'Tough to see': Wolverines pass rusher David Ojabo injured during Michigan's Pro Day

Angelique S. Chengelis
The Detroit News

Ann Arbor — Michigan pass rusher David Ojabo, projected a first-round pick in next month’s NFL Draft, suffered an undisclosed injury Friday during Pro Day at Michigan. 

Ojabo reportedly dropped to the ground clutching his left leg and had to be helped off the field following a pass-rush drill, according to several reports from Pro Day.

While Ojabo was not available for comment, he did post a message Friday afternoon on Twitter saying he will "be back stronger than ever" and that this is "all part" of his story.

Michigan has more than a dozen draft-eligible players. During Pro Day, scouts and coaches from NFL teams observe players going through drills and individual testing.  Aidan Hutchinson, whose 14 sacks last fall set Michigan's single-season sack record, is projected by some analysts the No. 1 overall pick in the upcoming draft.

Hutchinson and Ojabo combined for 25 sacks last season. 

"That’s tough to see," Hutchinson said Friday of Ojabo's injury. "You hate to see that, especially Ojabo being such a close teammate."

Hutchinson said he did not know what happened to Ojabo during the drill or what the injury was. 

"It’s always tough to see the non-contact, because those are so weird," Hutchinson said. "It’s tough to see, especially to go out on a Pro Day. He was only doing drills."

Ojabo earlier Friday had posted a video on Instagram saying "Welcome to Michigan's Pro Day" as the camera, focused on him, scanned around the room of his Michigan teammates. While Ojabo had gone through most of his testing at the combine, this offers another opportunity to get in front of NFL teams.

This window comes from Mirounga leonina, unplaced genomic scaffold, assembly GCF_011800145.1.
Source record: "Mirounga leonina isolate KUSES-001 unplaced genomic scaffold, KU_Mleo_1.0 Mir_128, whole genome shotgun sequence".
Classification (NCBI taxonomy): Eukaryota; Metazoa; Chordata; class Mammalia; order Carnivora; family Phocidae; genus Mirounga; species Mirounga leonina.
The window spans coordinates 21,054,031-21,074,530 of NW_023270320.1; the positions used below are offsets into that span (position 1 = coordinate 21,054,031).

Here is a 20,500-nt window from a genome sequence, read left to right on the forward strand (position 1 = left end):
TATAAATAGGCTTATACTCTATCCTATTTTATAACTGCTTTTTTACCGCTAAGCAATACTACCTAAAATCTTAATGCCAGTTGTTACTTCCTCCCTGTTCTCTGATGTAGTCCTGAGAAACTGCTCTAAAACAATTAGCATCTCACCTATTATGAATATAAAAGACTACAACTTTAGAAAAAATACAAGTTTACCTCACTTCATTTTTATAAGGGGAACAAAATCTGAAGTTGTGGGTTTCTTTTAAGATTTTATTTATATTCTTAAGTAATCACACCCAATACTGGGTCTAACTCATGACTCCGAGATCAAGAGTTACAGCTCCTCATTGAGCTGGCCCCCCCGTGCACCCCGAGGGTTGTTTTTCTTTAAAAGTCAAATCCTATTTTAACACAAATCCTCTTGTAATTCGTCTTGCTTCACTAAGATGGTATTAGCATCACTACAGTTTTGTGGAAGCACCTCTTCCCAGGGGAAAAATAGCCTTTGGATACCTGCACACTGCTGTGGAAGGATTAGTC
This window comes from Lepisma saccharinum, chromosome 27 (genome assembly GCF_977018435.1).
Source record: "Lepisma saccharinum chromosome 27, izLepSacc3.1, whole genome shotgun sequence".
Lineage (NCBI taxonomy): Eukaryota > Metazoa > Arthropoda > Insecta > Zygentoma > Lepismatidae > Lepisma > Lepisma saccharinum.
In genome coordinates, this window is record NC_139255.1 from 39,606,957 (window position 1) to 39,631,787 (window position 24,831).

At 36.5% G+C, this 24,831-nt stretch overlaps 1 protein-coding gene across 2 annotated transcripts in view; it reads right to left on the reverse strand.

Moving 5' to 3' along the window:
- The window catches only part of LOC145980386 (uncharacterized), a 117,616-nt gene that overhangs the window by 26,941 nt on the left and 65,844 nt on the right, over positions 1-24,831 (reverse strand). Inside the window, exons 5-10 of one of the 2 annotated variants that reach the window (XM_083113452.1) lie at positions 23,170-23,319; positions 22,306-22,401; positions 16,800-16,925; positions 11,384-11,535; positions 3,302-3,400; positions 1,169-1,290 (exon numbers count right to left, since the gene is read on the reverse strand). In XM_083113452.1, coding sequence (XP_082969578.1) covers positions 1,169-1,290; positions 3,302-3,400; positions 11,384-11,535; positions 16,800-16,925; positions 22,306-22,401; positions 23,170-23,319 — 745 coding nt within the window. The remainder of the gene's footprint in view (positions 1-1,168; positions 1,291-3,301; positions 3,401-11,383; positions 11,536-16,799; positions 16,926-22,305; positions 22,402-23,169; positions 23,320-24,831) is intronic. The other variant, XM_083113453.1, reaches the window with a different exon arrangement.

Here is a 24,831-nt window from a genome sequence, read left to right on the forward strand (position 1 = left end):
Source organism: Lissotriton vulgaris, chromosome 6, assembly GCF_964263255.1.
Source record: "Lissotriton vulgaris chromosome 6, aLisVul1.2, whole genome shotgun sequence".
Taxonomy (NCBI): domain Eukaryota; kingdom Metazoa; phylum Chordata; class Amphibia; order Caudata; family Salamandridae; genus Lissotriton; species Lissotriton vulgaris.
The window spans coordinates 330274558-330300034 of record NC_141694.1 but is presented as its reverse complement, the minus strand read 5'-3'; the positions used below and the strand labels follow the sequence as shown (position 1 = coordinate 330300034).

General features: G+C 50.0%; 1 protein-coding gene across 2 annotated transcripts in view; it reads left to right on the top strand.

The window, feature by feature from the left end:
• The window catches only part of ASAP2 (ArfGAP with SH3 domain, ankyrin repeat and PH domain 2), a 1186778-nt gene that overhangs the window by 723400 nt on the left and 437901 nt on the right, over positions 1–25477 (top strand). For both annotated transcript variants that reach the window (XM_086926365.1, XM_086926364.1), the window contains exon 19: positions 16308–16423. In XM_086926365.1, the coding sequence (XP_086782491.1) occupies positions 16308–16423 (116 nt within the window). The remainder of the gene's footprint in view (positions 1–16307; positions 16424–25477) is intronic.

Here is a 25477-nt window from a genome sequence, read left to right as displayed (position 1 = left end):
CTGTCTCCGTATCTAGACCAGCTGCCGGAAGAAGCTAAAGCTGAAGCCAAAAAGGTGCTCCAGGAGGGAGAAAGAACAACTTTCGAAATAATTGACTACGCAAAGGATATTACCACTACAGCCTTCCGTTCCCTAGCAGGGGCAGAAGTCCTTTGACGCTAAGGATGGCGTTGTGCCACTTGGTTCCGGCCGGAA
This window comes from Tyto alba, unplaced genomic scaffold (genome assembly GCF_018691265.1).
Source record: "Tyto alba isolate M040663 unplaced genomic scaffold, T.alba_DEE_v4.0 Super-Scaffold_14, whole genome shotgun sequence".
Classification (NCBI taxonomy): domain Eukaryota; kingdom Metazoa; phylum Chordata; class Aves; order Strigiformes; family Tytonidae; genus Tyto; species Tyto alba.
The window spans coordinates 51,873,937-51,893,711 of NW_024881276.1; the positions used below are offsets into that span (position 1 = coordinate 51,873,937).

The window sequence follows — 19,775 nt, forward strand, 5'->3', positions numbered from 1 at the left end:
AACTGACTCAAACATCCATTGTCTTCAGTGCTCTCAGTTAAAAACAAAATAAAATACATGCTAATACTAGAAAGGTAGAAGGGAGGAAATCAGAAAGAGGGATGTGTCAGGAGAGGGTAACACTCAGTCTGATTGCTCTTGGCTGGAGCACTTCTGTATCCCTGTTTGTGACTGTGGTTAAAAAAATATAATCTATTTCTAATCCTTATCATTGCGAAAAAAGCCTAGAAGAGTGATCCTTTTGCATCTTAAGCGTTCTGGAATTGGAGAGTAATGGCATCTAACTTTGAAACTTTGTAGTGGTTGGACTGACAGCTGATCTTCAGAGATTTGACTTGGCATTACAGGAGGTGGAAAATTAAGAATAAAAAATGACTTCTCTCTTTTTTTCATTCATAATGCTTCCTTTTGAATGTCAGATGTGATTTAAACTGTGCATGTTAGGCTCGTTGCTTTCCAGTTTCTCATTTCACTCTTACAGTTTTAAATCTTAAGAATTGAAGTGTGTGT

"Man, I’m praying for him and hoping it’s nothing long-term or anything that will affect his draft stock," Hutchinson said. "He kinda went down, and it was kind of a weird long thing. He was wincing in pain. I’m just hoping he’s all right."

Ojabo came to the United States from Scotland when he was a sophomore in high school and attended Blair Academy in New Jersey. He had played soccer and basketball and did not pick up football until 11th grade.

Last season at Michigan, the 6-foot-4, 250-pound Ojabo had 11 sacks and forced five fumbles.

"I'm just getting started," Ojabo said earlier this month at the NFL Combine. "I've only played one year of true college football, so I'm just learning for sure."

At the NFL Scouting Combine earlier this month, Ojabo ran a 4.55 seconds in the 40-yard dash and also ran the 20-yard shuttle in 4.45 seconds.

"It's been crazy, but I know it's destiny," Ojabo said at the combine referring to his journey. "At the end of the day, I came over here with one goal, and that's just to make it. As a 15 year old, I knew there was something out there for me. I just knew I was going to make it somehow."

More: How David Ojabo went from an 'unknown' to part of Wolverines' fearsome pass-rush tandem

He identified early that Hutchinson was someone to watch and emulate.

"Coming into this season, he was a projected top-five pick, so I knew already that's a high-level guy." Ojabo said of Hutchinson. "It was a smart thing to do to get in his hip pocket and in my head, I thought if I do what he did, I'll be top five. So I just latched on, did everything he did, workouts, film, even asked him about his eating, sleeping habits, all that."

Because there's been nothing concrete about Ojabo's injury or his current status, it is unclear how this will affect his draft stock. In ESPN draft analyst Todd McShay's most recent mock draft, he projected Ojabo going No. 16 overall. Other mock drafts have him among the top-10 selections.

Andrew Stueber, a right tackle at Michigan, was warming up on the sideline when Ojabo suffered the non-contact injury.

"I saw him go down," Stueber said. "I can’t speak for anything for him or what it is. I just wish him the best. He’s a strong kid and he’ll bounce back whatever it is."

Stueber said it was a similar scene to a practice when a player is hurt. 

"There’s obviously that moment of silence, everyone is waiting to hear what it is," Stueber said. "It’s always tough. It’s tough to see for sure, but he’s a tough kid, he’ll bounce back. I know he’s in high spirits."

One by one, his teammates handled media interviews after Pro Day and all described the scene watching Ojabo injured as "tough".

"I couldn't believe it.," defensive back Dax Hill said. "Hopefully he recovers fast."

achengelis@detroitnews.com

Twitter: @chengelis